So last week was FULL of Martial arts events. Went to a Highschool Judo competition last weekend, the world Kendo championships during the week, and another Judo competition at the Kodokan yesterday. Being a Martial artist in Japan is amazing because, there is opportunity EVERYWHERE to learn or watch martial arts!
If anybody is curious, there are TWO competitions coming up at the kodokan (Judo):
June 11th: Tsukinami-shiai (Monthly Contest for up to 1st dan)
June 18th: Tsukinami-shiai (Monthly Contest for 2nd dan and higher/Women)
I really enjoy going to the Budokan. they have this large plaque on the wall which describes the experience of training there:
|ARTICLE 1：OBJECTIVE OF
Through physical and mental training in the Japanese martial ways,exponents seek to build their character, enhance their sense of judgement, and become disciplined individuals capable of making contributions to society at large.
|ARTICLE 2：KEIKO (Training)
When training in , practitioners must always act with respect and courtesy, adhere to the prescribed fundamentals of the art, and resist the temptation to pursue mere technical skill rather than strive towards the perfect unity of mind, body, and technique.
|ARTICLE 3：SHIAI (Competition)
Whether competing in a match or doing set forms (kata), exponents must externalise the spirit underlying . They must do their best at all times, winning with modesty, accepting defeat gracefully, and constantly exhibiting self-control.
|ARTICLE 4：(Training Hall)
The is a special place for training the mind and body. In the , practitioners must maintain discipline, and show proper courtesies and respect.
The should be a quiet, clean, safe, and solemn environment.
Teachers of should always encourage others to also strive to better themselves and diligently train their minds and bodies, while continuing to further their understanding of the technical principles of . Teachers should not allow focus to be put on winning or losing in competition, or on technical ability alone. Above all, teachers have a responsibility to set an example as role models.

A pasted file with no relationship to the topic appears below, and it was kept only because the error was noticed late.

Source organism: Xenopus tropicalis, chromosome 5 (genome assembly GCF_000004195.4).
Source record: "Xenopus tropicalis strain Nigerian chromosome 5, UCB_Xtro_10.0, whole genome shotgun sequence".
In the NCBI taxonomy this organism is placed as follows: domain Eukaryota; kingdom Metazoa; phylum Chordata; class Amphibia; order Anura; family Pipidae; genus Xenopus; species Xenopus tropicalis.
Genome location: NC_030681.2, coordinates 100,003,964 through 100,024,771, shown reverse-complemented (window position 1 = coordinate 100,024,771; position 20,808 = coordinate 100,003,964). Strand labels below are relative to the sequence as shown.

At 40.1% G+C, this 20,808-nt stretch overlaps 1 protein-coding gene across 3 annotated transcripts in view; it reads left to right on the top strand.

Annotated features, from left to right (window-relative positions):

Persons promoting must maintain an open-minded and international perspective as they uphold traditional values. They should make efforts to contribute to research and teaching, and do their utmost to advance in every way.
As someone who practices martial arts, I sometimes lose sight of what the art is all about. So reminding myself with info like this is very important.
Now, I believe that martial arts practiced in the East differs incredibly from the West. In my experience, Martial arts in the west ( also taught by western instructors) seems to be much more aggressive and physical. As I’ve trained here in Japan, I’ve noticed how more spiritual martial arts is. Every time I got aggressive the instructor stopped me and told me to take a break. Im shocked at how different the teaching styles are. The same goes for competition. The two judo competitions I witnessed this week are very different from those I’ve witnessed in England or the United States. For one, competitions end much sooner. Now this doesn’t go for major championships, but smaller scale competitions. Another matter, there aren’t as many injuries. Now I don’t know if this is because the clubs in the west I visited were more aggressive, but this is just something I’ve noted. I can recall in England waiting for my turn to fight. I stretched my back and as I turned around I saw a huge group injured competitors. I have yet to see anything like that in Japan. Anyhow, these are just my opinions of the matter.
I went to the Mens championship of the World Kendo Championships. The yelling reminded me of a battle scene in star wars, with someone doing the occasional R2-D2 yell. The most interesting moment for me at this event was when the Korean men were fighting. A Polish man beat a Korean man and the crowd went wild. A Korean beat an American and some of the crowd Booed! The most intense moment was the Korean against the Japanese. The entire crowd was watching, and I’d never seen two Kendo competitors move so quickly. I was sucked into the moment as well, when suddenly, the Japanese man won. The crowd went crazy with applause. This experience was a real eye opener for me.
Anyway, here is a little photo dump of the entire week!